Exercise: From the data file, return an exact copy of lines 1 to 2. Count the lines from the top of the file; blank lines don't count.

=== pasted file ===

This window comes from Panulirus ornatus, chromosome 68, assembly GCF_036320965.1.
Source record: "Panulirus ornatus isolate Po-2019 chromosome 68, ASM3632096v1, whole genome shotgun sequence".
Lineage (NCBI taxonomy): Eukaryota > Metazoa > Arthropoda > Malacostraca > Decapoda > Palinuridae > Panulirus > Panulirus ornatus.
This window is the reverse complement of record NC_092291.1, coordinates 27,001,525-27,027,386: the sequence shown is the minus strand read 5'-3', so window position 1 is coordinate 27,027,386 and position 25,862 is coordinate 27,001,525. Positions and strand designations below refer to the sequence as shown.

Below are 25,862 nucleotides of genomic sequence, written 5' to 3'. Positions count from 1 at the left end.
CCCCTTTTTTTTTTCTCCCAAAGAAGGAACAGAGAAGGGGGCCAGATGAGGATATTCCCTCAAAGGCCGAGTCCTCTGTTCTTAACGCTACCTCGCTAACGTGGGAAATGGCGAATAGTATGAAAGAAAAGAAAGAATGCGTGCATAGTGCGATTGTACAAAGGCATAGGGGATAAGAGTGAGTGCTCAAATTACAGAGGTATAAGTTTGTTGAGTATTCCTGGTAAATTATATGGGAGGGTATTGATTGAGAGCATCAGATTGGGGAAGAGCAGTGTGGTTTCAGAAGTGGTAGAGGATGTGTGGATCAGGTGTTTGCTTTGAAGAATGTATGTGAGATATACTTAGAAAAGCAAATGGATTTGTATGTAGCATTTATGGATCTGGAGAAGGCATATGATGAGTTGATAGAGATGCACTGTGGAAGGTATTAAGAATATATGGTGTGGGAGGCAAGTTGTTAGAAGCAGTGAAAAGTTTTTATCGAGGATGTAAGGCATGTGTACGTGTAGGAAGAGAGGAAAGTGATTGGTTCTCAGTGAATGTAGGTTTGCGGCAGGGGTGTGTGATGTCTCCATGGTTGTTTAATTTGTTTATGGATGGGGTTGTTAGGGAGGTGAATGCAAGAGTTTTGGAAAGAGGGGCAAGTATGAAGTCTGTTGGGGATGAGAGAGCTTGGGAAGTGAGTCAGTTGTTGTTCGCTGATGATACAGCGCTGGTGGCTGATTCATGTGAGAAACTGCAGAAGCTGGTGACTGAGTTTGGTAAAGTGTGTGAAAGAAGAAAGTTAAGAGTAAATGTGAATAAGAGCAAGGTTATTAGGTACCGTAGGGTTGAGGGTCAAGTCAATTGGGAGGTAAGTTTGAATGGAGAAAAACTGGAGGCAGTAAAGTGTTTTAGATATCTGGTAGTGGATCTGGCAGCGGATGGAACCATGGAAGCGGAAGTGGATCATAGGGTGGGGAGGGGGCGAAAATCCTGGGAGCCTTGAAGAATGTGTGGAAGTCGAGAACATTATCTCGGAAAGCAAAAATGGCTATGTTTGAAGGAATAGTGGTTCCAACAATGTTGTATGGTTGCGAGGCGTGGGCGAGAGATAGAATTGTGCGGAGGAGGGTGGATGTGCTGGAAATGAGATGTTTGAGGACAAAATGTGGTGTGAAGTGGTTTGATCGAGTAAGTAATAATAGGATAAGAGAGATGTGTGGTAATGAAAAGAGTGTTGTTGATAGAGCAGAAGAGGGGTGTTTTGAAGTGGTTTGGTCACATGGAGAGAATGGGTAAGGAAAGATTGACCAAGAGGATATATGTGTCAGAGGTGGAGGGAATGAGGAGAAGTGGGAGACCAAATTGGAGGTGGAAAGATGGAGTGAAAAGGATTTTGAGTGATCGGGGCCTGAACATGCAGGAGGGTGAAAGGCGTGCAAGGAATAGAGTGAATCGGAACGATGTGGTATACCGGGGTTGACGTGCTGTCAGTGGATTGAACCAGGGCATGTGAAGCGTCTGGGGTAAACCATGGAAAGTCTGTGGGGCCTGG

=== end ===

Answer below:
This window comes from Panulirus ornatus, chromosome 68, assembly GCF_036320965.1.
Source record: "Panulirus ornatus isolate Po-2019 chromosome 68, ASM3632096v1, whole genome shotgun sequence".